Wednesday, March 29, 2017

The blogs vs. Case-Deaton

Anne Case and Angus Deaton have a new paper on white mortality rates. This one is getting attacked a lot more than the 2015 one, though the findings and methods are basically the same -- increased death rates for U.S. whites, especially for the uneducated. Andrew Gelman is still on the case (we'll get to his critique later), but a number of other pundits have now joined in. Thanks in part to these critiques, it's rapidly becoming conventional-wisdom in some circles that the Case-Deaton result is bunk - one person even called the paper a "bogus report" and criticized me for "falling for" it.

But most of the critics have overstated their case pretty severely here. The Case-Deaton result is not bunk - it's a real and striking finding.

Harris and Geronimus' Critique

First, let's talk about the most popular critique - Malcolm Harris' post in the Pacific Standard. Josh Zumbrun of the Wall St. Journal had a good counter-takedown of this one on Twitter.

Harris notes that the Case-Deaton paper hasn't gone through peer review, but fails to note that the 2015 paper, which said basically the same thing, did go through peer review. 

Harris also takes issue with the labeling of non-college-graduates as "working class", but this is a journalistic convention - Case and Deaton themselves use the term "working class" twice in their paper, but only when talking about possible economic explanations for the mortality increase. At no point do they equate "working class" with an educational category; that is entirely something that writers and journalists (including myself) do. 

And personally speaking, who really constitutes the "working class" seems like one of those internecine Marxist debates best left in the 1970s. When I use the term to mean "people without a college degree", I specify that that's what I'm talking about. 

But Harris' central critique is that, according to him, Case and Deaton have ignored selection effects. Obviously, if more people graduate college, there's a composition effect on the ones who still don't graduate. If mortality goes down by education level, this composition effect (which Harris calls "lagged selection bias") will raise non-college mortality even if mortality rates aren't changing at all. There's a 2015 paper by John Bound et al. (which Case & Deaton cite) showing that once these selection effects are taken into account, there's "little evidence that survival probabilities declined dramatically" for the lowest education quartile. Harris heavily cites Arline Geronimus, one of Bound's co-authors, who makes a number of disparaging comments about Case & Deaton's papers.

Selection effects are very real (and John Bound is one of the best empirical economists out there). Attrition from the non-college group is important. But as Zumbrun points out, once you lump all white Americans together - which totally eliminates the education selection effect - the mortality increase remains. Just look at this graph from the 2015 paper:

USW is all U.S. whites age 45-54, independent of education. USH is U.S. Hispanics. The rest are other countries - France, Germany, the UK, Canada, Australia, and Sweden. An age-adjusted graph from the more recent paper (which takes into account aging within this group) looks the same.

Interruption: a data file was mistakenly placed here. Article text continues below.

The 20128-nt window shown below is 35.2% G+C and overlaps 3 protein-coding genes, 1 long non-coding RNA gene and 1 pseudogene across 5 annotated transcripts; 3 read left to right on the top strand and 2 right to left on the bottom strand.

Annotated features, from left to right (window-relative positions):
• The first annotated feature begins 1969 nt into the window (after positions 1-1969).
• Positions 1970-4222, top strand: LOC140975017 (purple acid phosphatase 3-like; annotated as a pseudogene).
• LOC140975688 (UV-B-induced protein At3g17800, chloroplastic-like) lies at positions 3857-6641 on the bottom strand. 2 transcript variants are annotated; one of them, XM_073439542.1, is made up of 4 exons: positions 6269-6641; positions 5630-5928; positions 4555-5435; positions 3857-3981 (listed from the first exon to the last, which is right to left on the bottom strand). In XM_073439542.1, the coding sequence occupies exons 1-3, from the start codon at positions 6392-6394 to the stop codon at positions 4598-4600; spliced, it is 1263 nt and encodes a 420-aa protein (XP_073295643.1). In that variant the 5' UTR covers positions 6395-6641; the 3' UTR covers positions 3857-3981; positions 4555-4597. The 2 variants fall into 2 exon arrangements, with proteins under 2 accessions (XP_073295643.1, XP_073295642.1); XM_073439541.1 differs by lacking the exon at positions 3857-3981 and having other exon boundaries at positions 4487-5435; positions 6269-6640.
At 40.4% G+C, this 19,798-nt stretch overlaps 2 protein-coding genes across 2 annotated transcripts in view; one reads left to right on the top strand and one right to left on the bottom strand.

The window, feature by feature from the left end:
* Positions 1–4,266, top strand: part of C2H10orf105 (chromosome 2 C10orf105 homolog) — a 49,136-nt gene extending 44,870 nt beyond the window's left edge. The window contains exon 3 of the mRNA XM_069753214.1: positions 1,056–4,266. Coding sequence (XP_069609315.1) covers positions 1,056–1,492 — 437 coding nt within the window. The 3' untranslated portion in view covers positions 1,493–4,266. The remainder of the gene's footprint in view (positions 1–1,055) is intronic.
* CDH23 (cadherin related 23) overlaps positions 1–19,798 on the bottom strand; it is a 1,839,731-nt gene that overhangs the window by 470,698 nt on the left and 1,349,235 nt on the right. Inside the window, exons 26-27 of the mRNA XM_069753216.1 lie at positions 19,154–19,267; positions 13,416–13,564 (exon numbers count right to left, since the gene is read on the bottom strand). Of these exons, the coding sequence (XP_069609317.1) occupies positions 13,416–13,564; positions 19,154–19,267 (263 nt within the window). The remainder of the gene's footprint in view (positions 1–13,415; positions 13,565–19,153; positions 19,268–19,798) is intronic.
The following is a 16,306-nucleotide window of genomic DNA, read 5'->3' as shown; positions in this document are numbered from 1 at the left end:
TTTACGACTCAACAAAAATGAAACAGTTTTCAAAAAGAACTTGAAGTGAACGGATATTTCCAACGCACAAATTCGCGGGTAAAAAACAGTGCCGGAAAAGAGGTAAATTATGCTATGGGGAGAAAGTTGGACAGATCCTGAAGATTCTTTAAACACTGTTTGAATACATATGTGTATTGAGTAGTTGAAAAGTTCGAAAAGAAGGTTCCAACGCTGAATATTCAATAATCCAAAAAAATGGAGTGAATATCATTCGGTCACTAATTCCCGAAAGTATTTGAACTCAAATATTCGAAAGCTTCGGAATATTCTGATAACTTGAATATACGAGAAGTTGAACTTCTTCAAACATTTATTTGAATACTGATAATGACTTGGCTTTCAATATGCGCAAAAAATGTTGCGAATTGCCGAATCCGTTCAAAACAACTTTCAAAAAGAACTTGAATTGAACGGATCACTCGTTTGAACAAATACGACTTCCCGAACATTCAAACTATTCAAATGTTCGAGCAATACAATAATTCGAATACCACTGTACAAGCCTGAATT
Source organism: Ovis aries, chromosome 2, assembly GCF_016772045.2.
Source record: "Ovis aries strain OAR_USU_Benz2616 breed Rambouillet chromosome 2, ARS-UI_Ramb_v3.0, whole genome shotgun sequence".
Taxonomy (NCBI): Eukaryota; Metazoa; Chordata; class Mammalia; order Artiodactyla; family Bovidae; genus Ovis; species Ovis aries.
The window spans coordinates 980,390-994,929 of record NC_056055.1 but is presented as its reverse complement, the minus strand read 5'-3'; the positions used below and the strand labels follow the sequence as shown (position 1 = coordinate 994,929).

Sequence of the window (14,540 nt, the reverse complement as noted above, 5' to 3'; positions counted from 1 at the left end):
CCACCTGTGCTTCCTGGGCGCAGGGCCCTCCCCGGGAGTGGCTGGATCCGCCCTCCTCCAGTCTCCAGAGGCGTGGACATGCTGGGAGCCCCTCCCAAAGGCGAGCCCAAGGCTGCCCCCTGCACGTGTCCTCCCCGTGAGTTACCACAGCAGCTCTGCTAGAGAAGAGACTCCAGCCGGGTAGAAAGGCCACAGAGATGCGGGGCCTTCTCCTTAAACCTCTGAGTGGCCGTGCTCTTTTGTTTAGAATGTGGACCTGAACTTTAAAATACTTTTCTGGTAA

This graph shows two striking things. First, around 2000, the trend for middle-aged U.S. whites - all educational groups combined - stopped going down and started going up. Bound et al. might not say that qualifies as a "dramatic" increase, but it is clearly an increase, and that fact has nothing to do with education selection effects.

Second, and even more importantly, the USW trend post-2000 is markedly, hugely different from the trends for all other countries AND all other racial groups (though U.S. blacks are not displayed on the graph for some reason, Case & Deaton report that their mortality rates have also been trending downward). 

This trend difference is far more important than the absolute change in mortality. It means that while good things are happening throughout the developed world that are causing mortality to fall for almost everyone, U.S. whites are being left out of this trend. Geronimus, Harris, and other critics spill a lot of ink over whether the USW trend is really upward or flat, but this distracts from the real issue, which is the big difference between U.S. whites and everyone else in the developed world. 

In my opinion, if Case & Deaton made a mistake, it was to put too much emphasis on education, and not enough emphasis on this stark difference in international and racial trends.

Gelman and Auerbach's Critique

OK, so let's get to Gelman's critique. Whereas Harris and Geronimus are essentially criticizing Case & Deaton for disaggregating the data too much by education level, Gelman & Auerbach are criticizing them for aggregating the data too much by race. Gelman & Auerbach have created an enormous database of mortality graphs for Americans of every conceivable combination of race, age, gender and geographical location. They find that there's considerable heterogeneity within U.S. whites - for some subgroups, mortality has been falling.

That's interesting and cool. But it doesn't invalidate the result, as Slate's overzealous headline writer seems to think. Disaggregating just gives us clues for where to look to explain the main result.